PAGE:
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Vol. 12 (1): June 2009

Our Sea, Our Life

Konstantinos Mentzelopoulos

Northern Cyclades Marine Conservation Project Coordinator

When I grew up as a child in Athens, my family always took their August holiday by the sea. I remember fishing with my brother and father, swimming in crystal clear water and feeling the cleansing and restorative powers of the sea.

Half a century later, I have become increasingly alarmed by the global warnings about the health risks associated with swimming in contaminated waters, the limit on fish consumption to minimize ingestion of toxic elements, and, worst of all, the suffering of marine life and the lives of those who depend upon the sea.

These profoundly disturbing changes in our oceans prompted me to respond with alacrity when Dimitri Zannes, President of the Fishermen’s Union of the Southern Aegean, asked for help to develop the Union’s idea to create a marine protected area in the Northern Cyclades where the office of the Union President is based.  He expressed the urgency for immediate action in the region to protect the threatened marine ecosystems and develop measures to rehabilitate the declining fish stocks.

In July 2007, Mr. Zannes sent me a map illustrating a suggested Northern Cycladic marine protected area within the somewhat circular island chain of Andros, Tinos, Mykonos, Delos, Renia, Syros, Kythnos and Kea connecting back to Andros. He also suggested the establishment of a fully protected marine reserve, which the Union agreed would be a no-fishing zone, to replenish fish stocks and marine life around the uninhabited island of Giaros, which lies in the centre of this island chain.

Map of Northern Cyclades Marine Conservation Project

Project area (enlarged map with legend)

The Northern Cycladic marine area is characterized by the presence of a rich variety of important species and natural habitat types, many of which are identified as legally protected in the Annexes of the EU Birds and Habitats Directives. There are marine mammals, including at least 8 reported resident cetacean species and a very valuable population of the critically endangered Mediterranean monk seal (Monachus monachus). The area is also home to threatened sea bird (e.g. Larus audouinii, Calonectris diomedia], reptile (e.g. Caretta caretta) and invertebrate (e.g. Pinna nobilis) species; Posidonia sea grass beds; sandbanks with Maerl beds; mudflats; reefs; and submerged as well as partially submerged sea caves which are of critical importance to the monk seals.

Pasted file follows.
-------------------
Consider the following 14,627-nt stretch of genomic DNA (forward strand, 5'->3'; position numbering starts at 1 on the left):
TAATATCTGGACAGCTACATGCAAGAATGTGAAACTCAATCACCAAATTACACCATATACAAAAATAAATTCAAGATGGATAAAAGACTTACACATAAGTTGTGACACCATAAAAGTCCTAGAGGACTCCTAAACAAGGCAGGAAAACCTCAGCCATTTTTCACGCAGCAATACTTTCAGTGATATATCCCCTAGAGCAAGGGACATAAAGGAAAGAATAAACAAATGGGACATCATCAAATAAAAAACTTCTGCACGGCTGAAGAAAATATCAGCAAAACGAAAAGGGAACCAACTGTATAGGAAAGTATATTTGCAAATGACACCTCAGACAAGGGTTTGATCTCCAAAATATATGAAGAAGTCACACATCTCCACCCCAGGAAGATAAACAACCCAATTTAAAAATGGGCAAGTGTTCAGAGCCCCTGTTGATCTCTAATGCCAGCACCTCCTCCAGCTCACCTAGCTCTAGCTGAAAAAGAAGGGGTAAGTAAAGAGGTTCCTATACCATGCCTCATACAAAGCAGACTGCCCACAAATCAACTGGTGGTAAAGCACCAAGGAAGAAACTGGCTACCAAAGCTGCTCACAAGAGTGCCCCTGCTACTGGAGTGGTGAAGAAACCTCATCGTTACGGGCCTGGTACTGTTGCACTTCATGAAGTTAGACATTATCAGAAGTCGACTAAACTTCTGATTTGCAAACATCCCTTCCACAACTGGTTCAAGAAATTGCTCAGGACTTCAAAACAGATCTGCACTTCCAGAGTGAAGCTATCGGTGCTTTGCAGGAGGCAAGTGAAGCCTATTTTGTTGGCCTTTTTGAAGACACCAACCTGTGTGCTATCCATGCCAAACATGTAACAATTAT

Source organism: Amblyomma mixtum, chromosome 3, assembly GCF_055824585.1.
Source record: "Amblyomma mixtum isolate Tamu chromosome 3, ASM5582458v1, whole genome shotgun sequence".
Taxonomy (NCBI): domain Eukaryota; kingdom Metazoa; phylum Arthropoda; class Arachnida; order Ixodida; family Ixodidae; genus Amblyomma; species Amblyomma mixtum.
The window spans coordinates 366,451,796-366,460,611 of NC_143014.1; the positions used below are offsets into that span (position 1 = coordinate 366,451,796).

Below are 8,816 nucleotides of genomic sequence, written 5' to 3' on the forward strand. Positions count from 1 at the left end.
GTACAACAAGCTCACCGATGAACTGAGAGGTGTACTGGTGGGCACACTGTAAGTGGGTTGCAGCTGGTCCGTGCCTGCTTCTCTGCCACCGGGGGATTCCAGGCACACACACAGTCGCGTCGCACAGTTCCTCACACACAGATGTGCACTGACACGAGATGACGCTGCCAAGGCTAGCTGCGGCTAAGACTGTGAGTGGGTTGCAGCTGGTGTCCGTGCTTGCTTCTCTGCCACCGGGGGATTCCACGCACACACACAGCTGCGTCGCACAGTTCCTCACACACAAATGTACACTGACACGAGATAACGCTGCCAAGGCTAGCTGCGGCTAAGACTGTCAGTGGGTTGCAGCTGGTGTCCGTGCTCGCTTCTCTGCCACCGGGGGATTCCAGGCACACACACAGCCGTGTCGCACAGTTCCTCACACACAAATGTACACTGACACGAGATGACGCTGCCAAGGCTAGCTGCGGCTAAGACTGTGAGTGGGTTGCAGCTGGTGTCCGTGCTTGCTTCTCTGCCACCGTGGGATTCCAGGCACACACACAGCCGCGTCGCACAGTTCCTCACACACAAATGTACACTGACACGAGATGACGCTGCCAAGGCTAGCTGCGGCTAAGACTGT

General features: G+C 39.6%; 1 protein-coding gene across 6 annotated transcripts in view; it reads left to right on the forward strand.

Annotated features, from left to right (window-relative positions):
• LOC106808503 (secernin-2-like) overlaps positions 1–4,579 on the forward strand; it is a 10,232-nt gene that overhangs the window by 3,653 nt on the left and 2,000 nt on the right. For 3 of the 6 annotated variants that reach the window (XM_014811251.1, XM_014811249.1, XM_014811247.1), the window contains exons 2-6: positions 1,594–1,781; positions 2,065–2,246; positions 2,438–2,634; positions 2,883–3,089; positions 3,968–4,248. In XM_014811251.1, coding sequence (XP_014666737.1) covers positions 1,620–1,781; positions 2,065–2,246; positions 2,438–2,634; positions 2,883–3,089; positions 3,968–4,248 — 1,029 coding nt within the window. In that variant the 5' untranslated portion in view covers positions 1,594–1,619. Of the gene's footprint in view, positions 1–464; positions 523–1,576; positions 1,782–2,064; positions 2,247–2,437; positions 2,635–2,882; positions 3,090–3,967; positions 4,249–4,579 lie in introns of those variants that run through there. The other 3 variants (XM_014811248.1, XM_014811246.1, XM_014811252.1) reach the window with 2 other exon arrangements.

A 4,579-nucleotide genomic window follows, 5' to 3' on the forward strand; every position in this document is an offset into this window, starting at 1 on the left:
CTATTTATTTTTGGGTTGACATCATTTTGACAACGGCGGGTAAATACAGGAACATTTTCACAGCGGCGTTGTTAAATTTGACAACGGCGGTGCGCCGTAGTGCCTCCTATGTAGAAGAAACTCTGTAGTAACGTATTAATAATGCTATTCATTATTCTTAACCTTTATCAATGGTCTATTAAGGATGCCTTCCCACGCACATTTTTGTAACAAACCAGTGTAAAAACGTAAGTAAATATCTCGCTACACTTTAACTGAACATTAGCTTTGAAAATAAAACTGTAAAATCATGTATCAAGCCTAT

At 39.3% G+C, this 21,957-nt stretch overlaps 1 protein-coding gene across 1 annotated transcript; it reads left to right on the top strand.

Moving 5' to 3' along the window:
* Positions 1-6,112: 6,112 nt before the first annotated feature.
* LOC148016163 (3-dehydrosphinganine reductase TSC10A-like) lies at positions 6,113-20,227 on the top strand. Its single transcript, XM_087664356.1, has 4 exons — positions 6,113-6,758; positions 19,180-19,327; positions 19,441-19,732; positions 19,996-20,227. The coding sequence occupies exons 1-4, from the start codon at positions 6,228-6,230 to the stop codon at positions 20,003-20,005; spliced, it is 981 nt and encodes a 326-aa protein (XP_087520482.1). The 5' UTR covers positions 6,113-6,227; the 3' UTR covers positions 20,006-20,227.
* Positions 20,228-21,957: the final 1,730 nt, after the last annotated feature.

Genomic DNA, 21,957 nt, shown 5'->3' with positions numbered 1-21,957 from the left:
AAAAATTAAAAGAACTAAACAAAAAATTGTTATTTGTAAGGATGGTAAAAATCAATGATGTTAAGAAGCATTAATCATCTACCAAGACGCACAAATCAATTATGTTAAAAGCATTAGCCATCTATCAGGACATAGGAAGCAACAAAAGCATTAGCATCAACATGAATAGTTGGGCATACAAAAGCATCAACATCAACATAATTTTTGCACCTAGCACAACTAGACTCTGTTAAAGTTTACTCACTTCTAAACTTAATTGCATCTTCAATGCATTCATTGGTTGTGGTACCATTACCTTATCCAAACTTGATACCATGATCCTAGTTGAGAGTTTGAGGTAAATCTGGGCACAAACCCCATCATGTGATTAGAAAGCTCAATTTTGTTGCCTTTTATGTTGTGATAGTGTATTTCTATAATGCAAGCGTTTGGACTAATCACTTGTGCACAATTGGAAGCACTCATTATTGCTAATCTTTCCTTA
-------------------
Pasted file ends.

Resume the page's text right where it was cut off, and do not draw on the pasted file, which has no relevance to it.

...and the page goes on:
monk seal pups in a cave on Giaros. © MOm/A.Karamanlidis

Two monk seal pups in a cave on Giaros.

According to MOm (Hellenic Society for the Study & Protection of the Monk Seal), the Mediterranean monk seal population in the project area “represents 32% of the Greek population and approximately 27% of the European population of the species”. The Northern Cyclades host numerous sheltering caves for the seals in remote areas along its 442 nautical miles of coastline. Some of the caves feature multiple entrances, interior beaches with soft substrate, and may be inaccessible to humans. It is therefore imperative to locate, record, map and evaluate all resting, feeding and pupping habitats in the region; document the population size; record the threats to the species; and formulate protection measures, to which MOm is eagerly committed.

The extent to which Mr. Zannes and his Union colleagues have understood the relationship between the degrading condition as well as population size of marine species due to poorly managed anthropogenic activities and the problem of declining fish stocks has been impressive. Although the Union President had attempted in the past few years to solicit active support in resolving the problem by meeting with representatives of the European Commission, NGOs and government officials, he received only ideological support for a resolution to the problem. Mr. Zannes nevertheless continued to seek the concrete partnership of experienced organizations and individuals who would join hands and commit to the fulfilment of shared marine conservation aims.